When using the “Yardstick” or “Benchmark” method, the expert identifies and applies an operating metric that serves as a benchmark to estimate what the revenues and profits of the affected business could have been. Some examples may include:

 

– Performance of the plaintiff’s business at a different location;

– The plaintiff’s actual experience versus past-budgeted results;

– The actual experience of a similar business unaffected by defendant’s actions;

– Comparable experience and projections by non-parties;

– Industry averages; and

– The plaintiff’s pre-litigation projections

 

In breach of contract disputes, a lost profits calculation may be based upon a specific contract between the parties. For example, a contract may contain elements such as the number of units to be sold and unit prices, which can be used to calculate lost profits.

 

In cases involving unfair competition or misappropriation of trade secrets, an accounting of the defendant’s profits can serve as a measure of damages. In general, the plaintiff is only entitled receive the value of the unjust enrichment – the profits attributable to the defendant’s bad acts to the plaintiff. If the profits are attributable to other factors, the defendant would not have to pay those amounts.

 

Oftentimes, the plaintiff’s lost profits may include past and future losses. If the loss period extends beyond the date of trial, future lost profits will be calculated by subtracting the future profits that the plaintiff is projected to realize from the profits that the plaintiff would have realized but for the defendant’s wrongful acts. These future lost profits are then discounted back to their present value using a discount rate that takes into consideration the time value of money and, in some cases, risk inherent in the lost profits projection.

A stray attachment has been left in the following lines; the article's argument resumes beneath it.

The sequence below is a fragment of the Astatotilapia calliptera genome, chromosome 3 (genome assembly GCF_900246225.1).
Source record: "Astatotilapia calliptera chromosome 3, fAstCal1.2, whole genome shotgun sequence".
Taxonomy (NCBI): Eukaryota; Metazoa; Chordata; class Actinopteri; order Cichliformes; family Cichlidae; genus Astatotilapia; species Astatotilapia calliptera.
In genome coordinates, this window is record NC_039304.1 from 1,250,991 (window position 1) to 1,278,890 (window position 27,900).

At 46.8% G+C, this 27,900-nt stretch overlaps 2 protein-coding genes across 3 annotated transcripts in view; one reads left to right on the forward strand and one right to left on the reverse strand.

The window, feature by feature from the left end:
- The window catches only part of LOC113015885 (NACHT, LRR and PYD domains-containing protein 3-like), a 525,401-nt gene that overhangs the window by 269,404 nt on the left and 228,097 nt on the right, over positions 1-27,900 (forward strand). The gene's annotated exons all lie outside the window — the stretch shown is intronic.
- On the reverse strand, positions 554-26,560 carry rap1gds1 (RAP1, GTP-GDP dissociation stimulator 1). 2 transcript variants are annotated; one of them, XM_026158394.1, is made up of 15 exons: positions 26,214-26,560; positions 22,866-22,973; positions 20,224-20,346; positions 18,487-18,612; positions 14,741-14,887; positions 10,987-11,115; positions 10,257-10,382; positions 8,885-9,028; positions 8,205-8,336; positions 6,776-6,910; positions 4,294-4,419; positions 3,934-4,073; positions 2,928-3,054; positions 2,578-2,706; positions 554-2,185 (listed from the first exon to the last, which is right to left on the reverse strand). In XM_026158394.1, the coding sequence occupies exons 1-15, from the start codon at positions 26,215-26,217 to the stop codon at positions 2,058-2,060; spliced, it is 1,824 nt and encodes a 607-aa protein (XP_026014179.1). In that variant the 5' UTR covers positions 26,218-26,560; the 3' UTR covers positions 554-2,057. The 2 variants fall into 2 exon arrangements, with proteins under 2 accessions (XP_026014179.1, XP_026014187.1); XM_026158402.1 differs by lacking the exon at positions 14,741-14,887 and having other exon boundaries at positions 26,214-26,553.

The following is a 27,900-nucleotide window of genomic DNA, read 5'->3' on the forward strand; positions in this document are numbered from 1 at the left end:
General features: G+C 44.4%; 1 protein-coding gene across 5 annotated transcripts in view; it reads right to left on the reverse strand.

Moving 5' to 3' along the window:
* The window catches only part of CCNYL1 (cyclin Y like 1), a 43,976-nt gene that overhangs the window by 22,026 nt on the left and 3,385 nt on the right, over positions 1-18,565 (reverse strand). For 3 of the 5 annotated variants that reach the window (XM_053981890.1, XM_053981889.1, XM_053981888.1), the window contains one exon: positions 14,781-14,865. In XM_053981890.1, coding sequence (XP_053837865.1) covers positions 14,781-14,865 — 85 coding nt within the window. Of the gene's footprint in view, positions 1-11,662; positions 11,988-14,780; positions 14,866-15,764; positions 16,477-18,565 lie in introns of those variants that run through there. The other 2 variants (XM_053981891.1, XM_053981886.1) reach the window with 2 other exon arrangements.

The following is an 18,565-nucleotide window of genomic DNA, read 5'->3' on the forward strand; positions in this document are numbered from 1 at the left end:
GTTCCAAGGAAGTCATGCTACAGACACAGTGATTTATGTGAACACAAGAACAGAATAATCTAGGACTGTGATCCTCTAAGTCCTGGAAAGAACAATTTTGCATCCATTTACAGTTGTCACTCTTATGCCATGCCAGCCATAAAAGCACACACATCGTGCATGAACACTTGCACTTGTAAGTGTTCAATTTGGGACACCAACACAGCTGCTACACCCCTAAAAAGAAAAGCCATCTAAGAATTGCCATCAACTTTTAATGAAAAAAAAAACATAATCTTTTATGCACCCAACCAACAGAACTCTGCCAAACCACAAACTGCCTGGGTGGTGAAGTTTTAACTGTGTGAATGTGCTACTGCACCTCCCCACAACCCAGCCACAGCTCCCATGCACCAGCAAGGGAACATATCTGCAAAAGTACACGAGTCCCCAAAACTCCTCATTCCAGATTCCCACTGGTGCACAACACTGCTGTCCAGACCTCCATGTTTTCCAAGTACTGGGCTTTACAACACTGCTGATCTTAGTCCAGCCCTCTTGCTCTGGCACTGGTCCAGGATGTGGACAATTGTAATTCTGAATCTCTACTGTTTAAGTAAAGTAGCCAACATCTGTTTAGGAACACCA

Calculating Cost Estimation

 

After establishing the amount of lost revenues, the expert calculates costs associated with the generation of those revenues and deducts them from the lost revenues to determine the net lost profits.

 

The costs that should be deducted from lost revenues are generally known as “avoided costs” – those costs that would have been incurred in connection with the generation of the lost revenues, but were not incurred because the revenues were not generated.

 

Each product or service that the plaintiff sells has a cost associated to produce it. Some of those costs are fixed, for example, rent, utilities, cost of equipment and certain salaries. Costs that fluctuate based upon the number of products or services sold are variable costs. If the good or service is not produced, these costs are not incurred. Determining the avoided costs requires an analysis of the costs associated with the production of the goods or services, including a classification of the nature of each cost – variable or fixed. Avoided costs are the variable costs that were not incurred due to the plaintiff’s reduced production resulting from defendant’s wrongful conduct.